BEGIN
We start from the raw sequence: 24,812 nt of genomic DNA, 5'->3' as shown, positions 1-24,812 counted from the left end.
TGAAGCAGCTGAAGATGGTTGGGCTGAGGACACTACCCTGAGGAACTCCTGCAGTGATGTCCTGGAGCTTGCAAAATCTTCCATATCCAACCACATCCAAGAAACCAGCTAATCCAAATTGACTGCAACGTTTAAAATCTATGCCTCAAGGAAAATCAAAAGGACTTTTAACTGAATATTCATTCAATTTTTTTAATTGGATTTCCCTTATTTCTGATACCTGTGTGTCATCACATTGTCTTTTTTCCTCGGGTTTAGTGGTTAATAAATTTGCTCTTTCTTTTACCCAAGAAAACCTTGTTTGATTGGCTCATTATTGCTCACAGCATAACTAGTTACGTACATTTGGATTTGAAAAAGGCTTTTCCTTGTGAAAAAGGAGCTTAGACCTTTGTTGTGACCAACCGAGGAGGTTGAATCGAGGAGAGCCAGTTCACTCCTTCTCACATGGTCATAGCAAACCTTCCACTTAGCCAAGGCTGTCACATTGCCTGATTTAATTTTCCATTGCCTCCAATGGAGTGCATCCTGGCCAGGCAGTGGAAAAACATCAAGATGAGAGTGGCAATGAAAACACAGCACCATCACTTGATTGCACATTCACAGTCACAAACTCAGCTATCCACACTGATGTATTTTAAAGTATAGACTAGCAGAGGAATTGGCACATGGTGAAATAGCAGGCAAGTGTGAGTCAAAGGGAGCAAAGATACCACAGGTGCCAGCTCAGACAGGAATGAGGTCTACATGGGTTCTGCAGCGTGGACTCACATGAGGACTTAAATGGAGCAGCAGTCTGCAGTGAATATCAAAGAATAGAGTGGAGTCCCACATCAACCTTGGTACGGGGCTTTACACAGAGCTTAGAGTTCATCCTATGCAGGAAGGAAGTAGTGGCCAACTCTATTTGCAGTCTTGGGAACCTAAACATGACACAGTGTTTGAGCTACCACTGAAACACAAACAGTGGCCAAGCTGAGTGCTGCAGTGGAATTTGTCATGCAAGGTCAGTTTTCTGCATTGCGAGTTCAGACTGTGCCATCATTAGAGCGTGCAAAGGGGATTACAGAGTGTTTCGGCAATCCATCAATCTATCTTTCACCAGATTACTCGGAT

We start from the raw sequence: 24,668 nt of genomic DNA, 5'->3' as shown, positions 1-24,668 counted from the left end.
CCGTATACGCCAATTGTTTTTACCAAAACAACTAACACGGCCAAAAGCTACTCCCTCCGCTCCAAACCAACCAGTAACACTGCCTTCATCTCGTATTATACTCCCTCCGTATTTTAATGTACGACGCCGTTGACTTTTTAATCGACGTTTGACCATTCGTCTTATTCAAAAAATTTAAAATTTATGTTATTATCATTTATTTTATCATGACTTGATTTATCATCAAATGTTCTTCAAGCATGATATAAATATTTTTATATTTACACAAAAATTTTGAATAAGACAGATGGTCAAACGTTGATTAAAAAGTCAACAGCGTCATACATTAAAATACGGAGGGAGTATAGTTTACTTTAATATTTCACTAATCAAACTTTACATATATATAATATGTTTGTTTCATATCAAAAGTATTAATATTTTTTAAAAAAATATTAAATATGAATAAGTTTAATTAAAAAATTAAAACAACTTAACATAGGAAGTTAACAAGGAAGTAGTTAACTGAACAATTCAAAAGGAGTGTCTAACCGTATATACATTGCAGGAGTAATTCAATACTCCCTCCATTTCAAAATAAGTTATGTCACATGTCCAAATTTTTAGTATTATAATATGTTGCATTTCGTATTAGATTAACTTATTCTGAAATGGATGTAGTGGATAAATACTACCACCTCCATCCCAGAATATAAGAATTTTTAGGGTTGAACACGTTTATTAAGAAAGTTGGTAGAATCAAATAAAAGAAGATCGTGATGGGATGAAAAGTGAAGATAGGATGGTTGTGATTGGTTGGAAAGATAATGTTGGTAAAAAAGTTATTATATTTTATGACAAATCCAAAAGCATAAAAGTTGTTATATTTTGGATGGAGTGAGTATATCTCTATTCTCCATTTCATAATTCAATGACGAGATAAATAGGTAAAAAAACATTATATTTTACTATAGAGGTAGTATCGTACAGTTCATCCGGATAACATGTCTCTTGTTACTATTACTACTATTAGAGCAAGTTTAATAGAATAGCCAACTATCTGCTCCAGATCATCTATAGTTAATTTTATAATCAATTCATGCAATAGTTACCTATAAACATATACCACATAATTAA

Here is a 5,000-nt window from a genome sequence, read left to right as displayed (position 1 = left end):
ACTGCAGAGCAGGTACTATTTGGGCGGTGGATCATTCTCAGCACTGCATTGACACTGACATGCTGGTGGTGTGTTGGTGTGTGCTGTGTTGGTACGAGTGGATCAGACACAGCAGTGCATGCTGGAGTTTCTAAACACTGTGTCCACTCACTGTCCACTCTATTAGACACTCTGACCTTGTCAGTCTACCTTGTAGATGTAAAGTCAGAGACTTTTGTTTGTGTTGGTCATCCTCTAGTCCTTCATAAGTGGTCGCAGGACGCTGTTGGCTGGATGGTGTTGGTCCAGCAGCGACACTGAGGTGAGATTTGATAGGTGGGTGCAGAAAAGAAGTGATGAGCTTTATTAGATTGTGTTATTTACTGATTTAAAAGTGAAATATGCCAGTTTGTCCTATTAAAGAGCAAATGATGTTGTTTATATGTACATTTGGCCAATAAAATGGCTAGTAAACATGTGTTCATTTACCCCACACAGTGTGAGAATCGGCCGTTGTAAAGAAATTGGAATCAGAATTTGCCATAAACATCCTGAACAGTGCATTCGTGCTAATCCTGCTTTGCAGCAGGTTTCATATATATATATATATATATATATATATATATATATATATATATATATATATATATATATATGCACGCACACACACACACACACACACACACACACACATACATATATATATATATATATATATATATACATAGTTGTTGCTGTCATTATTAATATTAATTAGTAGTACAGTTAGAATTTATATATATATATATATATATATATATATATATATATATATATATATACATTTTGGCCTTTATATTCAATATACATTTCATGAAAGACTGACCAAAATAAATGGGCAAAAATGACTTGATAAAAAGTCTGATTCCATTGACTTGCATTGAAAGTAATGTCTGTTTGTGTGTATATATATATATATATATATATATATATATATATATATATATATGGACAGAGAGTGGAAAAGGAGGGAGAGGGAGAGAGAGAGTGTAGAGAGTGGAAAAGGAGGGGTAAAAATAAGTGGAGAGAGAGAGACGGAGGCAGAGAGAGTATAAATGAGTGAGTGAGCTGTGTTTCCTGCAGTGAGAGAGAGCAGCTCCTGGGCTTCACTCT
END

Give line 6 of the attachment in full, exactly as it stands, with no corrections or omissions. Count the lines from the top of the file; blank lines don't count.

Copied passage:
ACTGCAGAGCAGGTACTATTTGGGCGGTGGATCATTCTCAGCACTGCATTGACACTGACATGCTGGTGGTGTGTTGGTGTGTGCTGTGTTGGTACGAGTGGATCAGACACAGCAGTGCATGCTGGAGTTTCTAAACACTGTGTCCACTCACTGTCCACTCTATTAGACACTCTGACCTTGTCAGTCTACCTTGTAGATGTAAAGTCAGAGACTTTTGTTTGTGTTGGTCATCCTCTAGTCCTTCATAAGTGGTCGCAGGACGCTGTTGGCTGGATGGTGTTGGTCCAGCAGCGACACTGAGGTGAGATTTGATAGGTGGGTGCAGAAAAGAAGTGATGAGCTTTATTAGATTGTGTTATTTACTGATTTAAAAGTGAAATATGCCAGTTTGTCCTATTAAAGAGCAAATGATGTTGTTTATATGTACATTTGGCCAATAAAATGGCTAGTAAACATGTGTTCATTTACCCCACACAGTGTGAGAATCGGCCGTTGTAAAGAAATTGGAATCAGAATTTGCCATAAACATCCTGAACAGTGCATTCGTGCTAATCCTGCTTTGCAGCAGGTTTCATATATATATATATATATATATATATATATATATATATATATATATATATATATATATATATGCACGCACACACACACACACACACACACACACACACATACATATATATATATATATATATATATATACATAGTTGTTGCTGTCATTATTAATATTAATTAGTAGTACAGTTAGAATTTATATATATATATATATATATATATATATATATATATATATATATATACATTTTGGCCTTTATATTCAATATACATTTCATGAAAGACTGACCAAAATAAATGGGCAAAAATGACTTGATAAAAAGTCTGATTCCATTGACTTGCATTGAAAGTAATGTCTGTTTGTGTGTATATATATATATATATATATATATATATATATATATATATATATGGACAGAGAGTGGAAAAGGAGGGAGAGGGAGAGAGAGAGTGTAGAGAGTGGAAAAGGAGGGGTAAAAATAAGTGGAGAGAGAGAGACGGAGGCAGAGAGAGTATAAATGAGTGAGTGAGCTGTGTTTCCTGCAGTGAGAGAGAGCAGCTCCTGGGCTTCACTCT